Limitations on Citizenship by Descent

15th Nov 2010 Comments Off on Limitations on Citizenship by Descent

There are two ways that a person can be born a Canadian citizen. The first is if a person is born in Canada. The second is if a person is born to a Canadian parent, also known as citizenship by descent.  However, it is important for Canadians abroad to note that as of 2009, citizenship by descent is effectively limited to one generation born outside Canada.

The Legislation

Section 3(3)(a) of the Citizenship Act (the “Act“) provides that:

(3) Subsection (1) does not apply to a person born outside Canada

(a) if, at the time of his or her birth or adoption, only one of the person’s parents is a citizen and that parent is a citizen under paragraph (1)(b), (c.1), (e), (g) or (h), or both of the person’s parents are citizens under any of those paragraphs;

Subsection 3(1)(b) of the Act provides that:

3. (1) Subject to this Act, a person is a citizen if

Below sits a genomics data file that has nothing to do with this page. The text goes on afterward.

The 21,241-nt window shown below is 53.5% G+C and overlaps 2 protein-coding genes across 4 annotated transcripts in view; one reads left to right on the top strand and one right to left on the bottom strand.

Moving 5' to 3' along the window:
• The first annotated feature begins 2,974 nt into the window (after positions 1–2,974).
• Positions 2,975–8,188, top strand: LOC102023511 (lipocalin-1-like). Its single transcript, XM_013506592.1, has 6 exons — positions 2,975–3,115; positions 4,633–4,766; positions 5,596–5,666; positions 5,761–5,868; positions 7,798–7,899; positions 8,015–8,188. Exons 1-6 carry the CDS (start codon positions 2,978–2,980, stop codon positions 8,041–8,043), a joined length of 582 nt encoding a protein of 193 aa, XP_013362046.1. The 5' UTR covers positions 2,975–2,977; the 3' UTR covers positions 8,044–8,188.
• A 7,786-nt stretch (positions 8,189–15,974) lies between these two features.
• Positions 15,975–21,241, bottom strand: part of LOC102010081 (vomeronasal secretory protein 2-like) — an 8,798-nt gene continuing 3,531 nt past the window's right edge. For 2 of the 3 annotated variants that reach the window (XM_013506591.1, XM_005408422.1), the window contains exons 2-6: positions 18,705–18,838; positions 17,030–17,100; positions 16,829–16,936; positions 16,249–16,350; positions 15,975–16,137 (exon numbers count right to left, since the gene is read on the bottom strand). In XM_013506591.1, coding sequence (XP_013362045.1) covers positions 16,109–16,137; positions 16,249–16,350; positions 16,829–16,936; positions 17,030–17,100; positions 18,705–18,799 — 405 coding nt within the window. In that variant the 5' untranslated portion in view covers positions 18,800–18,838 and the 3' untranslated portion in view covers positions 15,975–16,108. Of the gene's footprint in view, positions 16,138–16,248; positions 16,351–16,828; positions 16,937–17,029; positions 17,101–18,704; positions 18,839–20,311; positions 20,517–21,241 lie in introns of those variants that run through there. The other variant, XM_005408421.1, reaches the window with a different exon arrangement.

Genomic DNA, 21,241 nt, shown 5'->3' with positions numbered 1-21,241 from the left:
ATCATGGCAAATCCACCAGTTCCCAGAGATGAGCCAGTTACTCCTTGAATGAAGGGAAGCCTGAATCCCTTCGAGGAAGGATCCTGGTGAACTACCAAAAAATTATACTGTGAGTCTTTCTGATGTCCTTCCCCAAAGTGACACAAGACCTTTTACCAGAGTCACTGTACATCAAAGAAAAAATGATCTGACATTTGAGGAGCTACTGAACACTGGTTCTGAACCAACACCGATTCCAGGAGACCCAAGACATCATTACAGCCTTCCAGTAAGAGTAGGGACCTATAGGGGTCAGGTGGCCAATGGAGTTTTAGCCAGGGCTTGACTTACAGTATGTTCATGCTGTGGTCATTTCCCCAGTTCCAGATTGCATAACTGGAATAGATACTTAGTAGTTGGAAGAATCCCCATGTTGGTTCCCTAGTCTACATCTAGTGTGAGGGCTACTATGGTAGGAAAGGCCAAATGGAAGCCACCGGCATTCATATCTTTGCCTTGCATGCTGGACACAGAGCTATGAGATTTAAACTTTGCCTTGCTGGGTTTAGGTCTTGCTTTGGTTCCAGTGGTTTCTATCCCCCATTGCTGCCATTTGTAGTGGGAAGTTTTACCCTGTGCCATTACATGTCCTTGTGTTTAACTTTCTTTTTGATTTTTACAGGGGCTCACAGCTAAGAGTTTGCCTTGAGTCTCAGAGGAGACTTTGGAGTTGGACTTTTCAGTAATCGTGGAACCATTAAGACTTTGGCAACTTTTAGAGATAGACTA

(b) the person was born outside Canada after February 14, 1977 and at the time of his birth one of his parents, other than a parent who adopted him, was a citizen;

Subsection 3(1)(c.1) provides that:

3. (1) Subject to this Act, a person is a citizen if

(c.1) the person has been granted citizenship under section 5.1 (editor’s notes: this discusses permanent resident spouses of citizens working abroad essentially for the government);

Subsection 3(1)(e) provides that:

(3) Subsection (1) does not apply to a person born outside Canada

(e) the person was entitled, immediately before February 15, 1977, to become a citizen under paragraph 5(1)(b) of the former Act

Subsection 3(1)(g) provides that:

3.

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